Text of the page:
AARP fitness ambassador Martina Navratilova may have been the first celebrity eliminated from this season’s Dancing With the Stars, but she walks away with a lifelong friend in her partner Tony Dovolani and, believe it or not, a desire to keep dancing.
See also: Dancing like a star; tips from Corky Ballas
In the last of our interviews around her DWTS experience, the tennis legend says she is a little disappointed that she didn’t last longer than two weeks on the show, but she sure won’t miss the hours she spent in makeup.
AARP: Was there a point during the dance where you thought, ‘Oh no. We’re in trouble.’
Martina: Yes, at the very beginning! I missed that first step into the high-stepping jiving. I was so surprised that I did that because I had rehearsed so well, but I’m not good enough to recover from such a mistake. If it had been a pro making that mistake you wouldn’t have even noticed. But with me it was obvious. That one second screwed up my whole dance.
Also the judges weren’t very forgiving. If I had gotten two more points from the judges I think I could have squeezed through because I had high popular votes, from what I understand. I don’t think the judges cut me much slack. They’re supposed to score you against yourself, not against the other dancers. Otherwise only the people who are good dancers to begin with will get through every time.
AARP: What doubts did you have between weeks 1 and 2? How did you manage those emotions?
Martina: I really wasn’t having doubts. The jive is a more athletic dance (than the Week 1 fox trot) and I thought I’d do really well with it. My concern was my injured toe, but it held up well.
All the other contestants were such good dancers with a lot of experience and I had none. So I was handicapped. Had I got through (Week 2) I think I could have caught up to some of the others due to my athleticism.
AARP: You’ve said many times you saw DWTS as a forum for facing fears and stepping outside your comfort zone. Some people might think, ‘That’s easy for a lifelong athlete to say.’ What’s your advice for folks who have been sedentary and are thinking of taking up dancing?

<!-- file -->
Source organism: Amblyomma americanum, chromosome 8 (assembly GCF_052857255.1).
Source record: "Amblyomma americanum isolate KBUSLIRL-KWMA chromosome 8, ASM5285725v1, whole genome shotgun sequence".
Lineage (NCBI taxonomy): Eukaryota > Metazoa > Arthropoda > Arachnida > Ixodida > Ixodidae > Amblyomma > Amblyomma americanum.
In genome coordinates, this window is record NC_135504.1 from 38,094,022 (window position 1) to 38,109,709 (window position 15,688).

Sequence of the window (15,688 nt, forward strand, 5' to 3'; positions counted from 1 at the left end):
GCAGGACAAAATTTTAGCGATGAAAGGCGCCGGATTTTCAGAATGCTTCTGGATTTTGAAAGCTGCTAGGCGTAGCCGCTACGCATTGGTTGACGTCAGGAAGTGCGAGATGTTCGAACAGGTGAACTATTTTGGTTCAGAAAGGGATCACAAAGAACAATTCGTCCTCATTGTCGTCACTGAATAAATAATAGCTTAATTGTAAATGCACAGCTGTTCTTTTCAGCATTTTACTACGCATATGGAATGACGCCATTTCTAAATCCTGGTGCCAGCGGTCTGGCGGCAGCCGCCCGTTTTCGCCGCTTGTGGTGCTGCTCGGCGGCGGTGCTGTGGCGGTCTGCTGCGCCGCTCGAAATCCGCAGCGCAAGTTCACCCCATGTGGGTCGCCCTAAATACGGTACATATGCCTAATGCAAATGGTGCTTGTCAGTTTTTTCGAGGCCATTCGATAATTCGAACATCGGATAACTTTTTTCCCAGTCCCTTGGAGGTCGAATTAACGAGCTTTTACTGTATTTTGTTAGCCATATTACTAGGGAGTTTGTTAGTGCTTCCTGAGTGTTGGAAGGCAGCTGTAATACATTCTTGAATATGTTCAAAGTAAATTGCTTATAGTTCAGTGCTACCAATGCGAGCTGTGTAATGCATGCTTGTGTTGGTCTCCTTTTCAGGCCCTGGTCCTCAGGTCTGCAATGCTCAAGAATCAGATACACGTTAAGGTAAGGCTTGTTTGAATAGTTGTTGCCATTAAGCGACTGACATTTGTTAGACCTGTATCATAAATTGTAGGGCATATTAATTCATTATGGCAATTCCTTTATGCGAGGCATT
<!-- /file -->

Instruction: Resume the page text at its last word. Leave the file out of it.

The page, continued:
Martina: First, you can do it alone, with a partner or at a studio. And you can do it at your own pace. It’s great exercise and does such good things for your body — like a combination of yoga and aerobics. I was surprised how much dancing opens up the body and stretches the midsection, where we lose so much flexibility as we age. I can feel it just walking around, in my shoulders and my posture. I feel more supple and elongated. It will make anybody’s body more flexible.
AARP: Will you continue dancing?
Martina: Yes! It’s really fun. I had no idea. I was doing it for other reasons but I loved it. Now I look forward to going out dancing. My girlfriend is already taking lessons here in Paris. Tony and I will do something. I made a friend in him. He’s such a great guy and I think we’ll be in each other’s lives. We come from similar backgrounds. He’s from Kosovo and got out when he was 15, so, like me, he grew up under communist regime and became a world champion.
AARP: What aspects of the DWTS experience are you happy to leave behind?
Martina: Sitting in the chair getting the makeup done. I like the end product but didn’t like sitting in the chair for three hours. For me it wasn’t the movement that was hard, it was the sitting still I hated. My butt got sore.
AARP: Should we expect to see you dressed up like that again?
Martina: I’ll probably throw in some hair extensions here and there because my ponytail is about the size of a dime. I liked the dressing up, so I’ll probably do it a little more often.